So this Blog of mine is gonna be a bit slow for a while. Though I will be posting some of the happs around Durnago and pics of my favorite trails.
Every day as the unscratchable itch to get back on the road has me butt scooting, I remind myself that this stop off will keep me in coffee and tacos for the next bunch of years.

Thursday, October 8, 2009

When the world is your Oyster, Why not make a smoothie?

Just across the border into New Mexico some big changes have happened. I've decided not to slog pancreas deep in mud for the rest of the Great Divide route. Instead opting to ride North West through Durango, Telluride and back to Moab.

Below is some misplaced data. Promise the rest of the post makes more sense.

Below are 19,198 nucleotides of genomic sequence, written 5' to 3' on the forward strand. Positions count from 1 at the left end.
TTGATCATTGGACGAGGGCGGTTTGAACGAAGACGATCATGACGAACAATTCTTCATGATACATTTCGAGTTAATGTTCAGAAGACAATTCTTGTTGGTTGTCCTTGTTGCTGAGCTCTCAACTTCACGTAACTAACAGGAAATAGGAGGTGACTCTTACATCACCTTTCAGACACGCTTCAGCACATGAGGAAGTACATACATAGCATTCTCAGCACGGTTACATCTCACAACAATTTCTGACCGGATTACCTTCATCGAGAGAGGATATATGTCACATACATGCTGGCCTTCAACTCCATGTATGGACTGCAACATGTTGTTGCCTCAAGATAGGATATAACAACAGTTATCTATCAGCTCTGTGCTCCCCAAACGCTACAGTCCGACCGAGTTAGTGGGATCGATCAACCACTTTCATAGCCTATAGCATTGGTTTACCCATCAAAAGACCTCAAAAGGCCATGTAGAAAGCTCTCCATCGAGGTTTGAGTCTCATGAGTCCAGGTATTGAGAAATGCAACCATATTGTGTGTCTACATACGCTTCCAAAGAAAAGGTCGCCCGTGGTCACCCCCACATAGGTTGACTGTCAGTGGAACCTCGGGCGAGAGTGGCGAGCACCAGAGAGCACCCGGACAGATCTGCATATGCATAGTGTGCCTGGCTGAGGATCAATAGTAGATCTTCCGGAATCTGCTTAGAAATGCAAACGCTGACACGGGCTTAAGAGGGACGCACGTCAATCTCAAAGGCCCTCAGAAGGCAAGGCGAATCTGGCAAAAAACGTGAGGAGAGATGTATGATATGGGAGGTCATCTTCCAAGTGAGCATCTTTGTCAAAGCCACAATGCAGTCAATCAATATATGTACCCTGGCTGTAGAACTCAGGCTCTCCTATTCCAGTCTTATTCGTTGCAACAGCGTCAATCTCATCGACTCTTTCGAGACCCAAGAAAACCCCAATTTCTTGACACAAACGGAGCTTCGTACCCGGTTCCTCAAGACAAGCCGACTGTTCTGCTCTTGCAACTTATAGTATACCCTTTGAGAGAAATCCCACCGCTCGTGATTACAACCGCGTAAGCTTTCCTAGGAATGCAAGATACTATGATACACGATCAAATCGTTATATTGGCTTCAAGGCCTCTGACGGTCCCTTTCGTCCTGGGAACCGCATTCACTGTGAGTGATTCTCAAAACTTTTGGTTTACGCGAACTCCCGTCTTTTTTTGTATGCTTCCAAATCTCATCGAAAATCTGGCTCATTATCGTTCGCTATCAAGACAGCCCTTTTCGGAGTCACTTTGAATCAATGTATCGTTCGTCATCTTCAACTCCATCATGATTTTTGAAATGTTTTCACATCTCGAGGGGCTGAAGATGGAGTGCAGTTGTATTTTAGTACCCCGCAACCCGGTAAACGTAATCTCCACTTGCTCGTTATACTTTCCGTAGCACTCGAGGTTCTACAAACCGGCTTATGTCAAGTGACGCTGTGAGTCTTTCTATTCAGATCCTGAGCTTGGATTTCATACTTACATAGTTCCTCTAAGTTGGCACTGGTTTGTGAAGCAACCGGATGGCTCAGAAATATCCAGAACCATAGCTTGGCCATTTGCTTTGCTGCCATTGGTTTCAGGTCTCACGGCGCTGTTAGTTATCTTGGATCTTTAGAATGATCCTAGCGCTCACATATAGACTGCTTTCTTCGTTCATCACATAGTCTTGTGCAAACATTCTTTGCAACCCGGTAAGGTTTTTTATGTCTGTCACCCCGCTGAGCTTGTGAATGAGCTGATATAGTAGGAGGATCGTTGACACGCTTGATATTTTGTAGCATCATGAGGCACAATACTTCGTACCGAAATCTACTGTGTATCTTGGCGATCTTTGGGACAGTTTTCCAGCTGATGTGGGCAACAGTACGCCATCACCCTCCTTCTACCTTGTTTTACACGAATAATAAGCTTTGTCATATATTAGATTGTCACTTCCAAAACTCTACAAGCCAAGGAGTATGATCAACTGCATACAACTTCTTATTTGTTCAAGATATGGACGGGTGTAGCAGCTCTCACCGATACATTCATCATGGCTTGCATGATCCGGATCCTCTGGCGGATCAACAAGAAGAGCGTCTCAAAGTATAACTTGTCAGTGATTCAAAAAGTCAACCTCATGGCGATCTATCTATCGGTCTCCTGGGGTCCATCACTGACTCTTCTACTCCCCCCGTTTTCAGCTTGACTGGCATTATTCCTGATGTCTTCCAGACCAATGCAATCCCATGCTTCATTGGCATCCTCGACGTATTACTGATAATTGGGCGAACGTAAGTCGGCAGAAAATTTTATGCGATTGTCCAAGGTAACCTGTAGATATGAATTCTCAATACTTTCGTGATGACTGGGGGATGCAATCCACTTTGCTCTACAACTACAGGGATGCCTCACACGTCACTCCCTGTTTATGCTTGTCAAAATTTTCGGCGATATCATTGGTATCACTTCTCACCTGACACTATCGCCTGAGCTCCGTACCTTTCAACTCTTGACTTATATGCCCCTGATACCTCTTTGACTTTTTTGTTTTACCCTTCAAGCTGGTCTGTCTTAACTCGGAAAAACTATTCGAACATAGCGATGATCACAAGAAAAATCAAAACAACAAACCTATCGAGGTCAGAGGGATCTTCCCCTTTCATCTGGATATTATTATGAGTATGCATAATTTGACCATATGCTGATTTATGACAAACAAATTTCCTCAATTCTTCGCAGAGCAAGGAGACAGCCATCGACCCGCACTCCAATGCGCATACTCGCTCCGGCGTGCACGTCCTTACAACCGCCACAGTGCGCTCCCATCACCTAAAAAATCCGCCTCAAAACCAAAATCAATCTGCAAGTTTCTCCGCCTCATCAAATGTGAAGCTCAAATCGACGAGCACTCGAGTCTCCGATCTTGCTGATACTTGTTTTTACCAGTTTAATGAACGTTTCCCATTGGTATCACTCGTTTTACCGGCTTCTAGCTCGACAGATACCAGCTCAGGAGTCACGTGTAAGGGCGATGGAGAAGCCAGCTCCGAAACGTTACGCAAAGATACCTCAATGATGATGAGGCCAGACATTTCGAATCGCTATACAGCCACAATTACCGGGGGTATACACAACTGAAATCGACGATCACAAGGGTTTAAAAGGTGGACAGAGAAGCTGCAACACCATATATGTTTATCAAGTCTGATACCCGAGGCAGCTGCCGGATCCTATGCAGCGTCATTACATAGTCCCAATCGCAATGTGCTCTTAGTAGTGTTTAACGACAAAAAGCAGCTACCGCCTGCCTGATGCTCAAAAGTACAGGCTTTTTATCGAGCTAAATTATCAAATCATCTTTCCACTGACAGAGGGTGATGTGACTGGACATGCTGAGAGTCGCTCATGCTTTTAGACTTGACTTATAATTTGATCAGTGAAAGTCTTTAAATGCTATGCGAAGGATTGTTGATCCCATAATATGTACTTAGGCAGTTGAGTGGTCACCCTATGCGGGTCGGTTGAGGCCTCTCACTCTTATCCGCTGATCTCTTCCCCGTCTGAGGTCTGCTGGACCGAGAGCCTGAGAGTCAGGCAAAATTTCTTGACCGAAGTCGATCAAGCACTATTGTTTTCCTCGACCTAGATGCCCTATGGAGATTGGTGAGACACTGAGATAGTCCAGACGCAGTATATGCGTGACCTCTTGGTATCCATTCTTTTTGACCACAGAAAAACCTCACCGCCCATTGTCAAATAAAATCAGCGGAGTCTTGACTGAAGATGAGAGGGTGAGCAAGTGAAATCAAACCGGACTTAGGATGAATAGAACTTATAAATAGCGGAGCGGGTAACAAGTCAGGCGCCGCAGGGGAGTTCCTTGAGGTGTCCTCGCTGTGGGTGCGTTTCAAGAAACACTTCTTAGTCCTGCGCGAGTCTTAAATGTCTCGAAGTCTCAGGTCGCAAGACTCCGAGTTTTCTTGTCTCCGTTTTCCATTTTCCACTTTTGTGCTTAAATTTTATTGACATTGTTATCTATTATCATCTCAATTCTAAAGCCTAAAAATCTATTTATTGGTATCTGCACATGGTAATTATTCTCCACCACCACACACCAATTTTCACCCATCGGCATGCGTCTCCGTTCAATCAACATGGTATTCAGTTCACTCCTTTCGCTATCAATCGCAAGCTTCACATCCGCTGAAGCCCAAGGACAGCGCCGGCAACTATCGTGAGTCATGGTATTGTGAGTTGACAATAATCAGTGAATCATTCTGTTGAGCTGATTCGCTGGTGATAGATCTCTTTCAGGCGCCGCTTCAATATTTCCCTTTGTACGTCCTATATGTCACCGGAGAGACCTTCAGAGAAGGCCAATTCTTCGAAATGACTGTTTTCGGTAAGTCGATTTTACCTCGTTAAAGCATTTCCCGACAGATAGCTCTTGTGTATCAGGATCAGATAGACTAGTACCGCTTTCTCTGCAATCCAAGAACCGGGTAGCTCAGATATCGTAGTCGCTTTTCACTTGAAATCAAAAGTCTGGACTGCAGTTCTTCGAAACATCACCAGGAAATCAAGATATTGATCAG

Monsoon season has got me in a headlock, So I'm bound to see about spinning some wrenches and assaulting some trails back in the Mecca.

Wednesday, October 7, 2009

For a brutal aerobic work out; Eat an apple while pedaling a 100 lb bike up hill at 10,000 ft.

In Salida there is the most Fantastic bike shop called Absolute Bikes. A small museum of bikes and parts hang around on the walls. I could not get myself to leave and just kept wandering around and jabbering on to no one in particular (not even myself). Once again Samu's beastly uniqueness upstaged me and got us invited to stay with Anton and Amber. Anton, Wes and Brenan are mechanics from the shop and all live together out at La Raunch. (Thanx guys for all yer kindness and help. And thank you Amber for the good dinner)
I had lost Matty and Jermey in town somewhere the day before. I think like me they were feeling the winter conditions breathing down their necks and moved on. Man, Salida is such a great town, I really could have stayed a lot longer. But five too many people told me about the storm that was on its way, so begrudgingly I also got pedaling on.